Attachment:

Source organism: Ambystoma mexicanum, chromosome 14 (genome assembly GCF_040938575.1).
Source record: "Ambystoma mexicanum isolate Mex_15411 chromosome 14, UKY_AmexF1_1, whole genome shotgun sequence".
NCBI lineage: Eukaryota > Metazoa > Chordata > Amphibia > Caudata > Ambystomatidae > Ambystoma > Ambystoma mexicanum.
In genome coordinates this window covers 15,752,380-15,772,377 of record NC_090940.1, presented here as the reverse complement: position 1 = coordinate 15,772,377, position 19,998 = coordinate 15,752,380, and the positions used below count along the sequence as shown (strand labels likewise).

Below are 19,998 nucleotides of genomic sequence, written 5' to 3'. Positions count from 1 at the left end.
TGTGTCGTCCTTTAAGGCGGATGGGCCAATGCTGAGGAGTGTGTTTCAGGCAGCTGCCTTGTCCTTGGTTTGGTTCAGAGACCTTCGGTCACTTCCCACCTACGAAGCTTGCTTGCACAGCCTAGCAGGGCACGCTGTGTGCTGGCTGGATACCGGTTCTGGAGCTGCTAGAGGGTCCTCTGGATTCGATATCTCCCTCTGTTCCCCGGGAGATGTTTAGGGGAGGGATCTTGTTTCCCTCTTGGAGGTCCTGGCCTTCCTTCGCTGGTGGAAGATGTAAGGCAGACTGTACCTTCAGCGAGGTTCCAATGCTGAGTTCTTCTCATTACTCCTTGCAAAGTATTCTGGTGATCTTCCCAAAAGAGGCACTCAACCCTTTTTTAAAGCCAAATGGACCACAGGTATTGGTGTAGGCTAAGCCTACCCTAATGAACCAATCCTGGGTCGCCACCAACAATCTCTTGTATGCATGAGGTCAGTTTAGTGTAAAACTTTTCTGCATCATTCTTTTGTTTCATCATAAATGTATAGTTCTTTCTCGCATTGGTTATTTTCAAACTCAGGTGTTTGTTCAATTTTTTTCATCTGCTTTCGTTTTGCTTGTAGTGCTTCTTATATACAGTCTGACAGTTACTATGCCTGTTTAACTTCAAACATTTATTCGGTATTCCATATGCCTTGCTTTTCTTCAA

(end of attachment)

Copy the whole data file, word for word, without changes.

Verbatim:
Source organism: Ambystoma mexicanum, chromosome 14 (genome assembly GCF_040938575.1).
Source record: "Ambystoma mexicanum isolate Mex_15411 chromosome 14, UKY_AmexF1_1, whole genome shotgun sequence".
NCBI lineage: Eukaryota > Metazoa > Chordata > Amphibia > Caudata > Ambystomatidae > Ambystoma > Ambystoma mexicanum.
In genome coordinates this window covers 15,752,380-15,772,377 of record NC_090940.1, presented here as the reverse complement: position 1 = coordinate 15,772,377, position 19,998 = coordinate 15,752,380, and the positions used below count along the sequence as shown (strand labels likewise).

Below are 19,998 nucleotides of genomic sequence, written 5' to 3'. Positions count from 1 at the left end.
TGTGTCGTCCTTTAAGGCGGATGGGCCAATGCTGAGGAGTGTGTTTCAGGCAGCTGCCTTGTCCTTGGTTTGGTTCAGAGACCTTCGGTCACTTCCCACCTACGAAGCTTGCTTGCACAGCCTAGCAGGGCACGCTGTGTGCTGGCTGGATACCGGTTCTGGAGCTGCTAGAGGGTCCTCTGGATTCGATATCTCCCTCTGTTCCCCGGGAGATGTTTAGGGGAGGGATCTTGTTTCCCTCTTGGAGGTCCTGGCCTTCCTTCGCTGGTGGAAGATGTAAGGCAGACTGTACCTTCAGCGAGGTTCCAATGCTGAGTTCTTCTCATTACTCCTTGCAAAGTATTCTGGTGATCTTCCCAAAAGAGGCACTCAACCCTTTTTTAAAGCCAAATGGACCACAGGTATTGGTGTAGGCTAAGCCTACCCTAATGAACCAATCCTGGGTCGCCACCAACAATCTCTTGTATGCATGAGGTCAGTTTAGTGTAAAACTTTTCTGCATCATTCTTTTGTTTCATCATAAATGTATAGTTCTTTCTCGCATTGGTTATTTTCAAACTCAGGTGTTTGTTCAATTTTTTTCATCTGCTTTCGTTTTGCTTGTAGTGCTTCTTATATACAGTCTGACAGTTACTATGCCTGTTTAACTTCAAACATTTATTCGGTATTCCATATGCCTTGCTTTTCTTCAA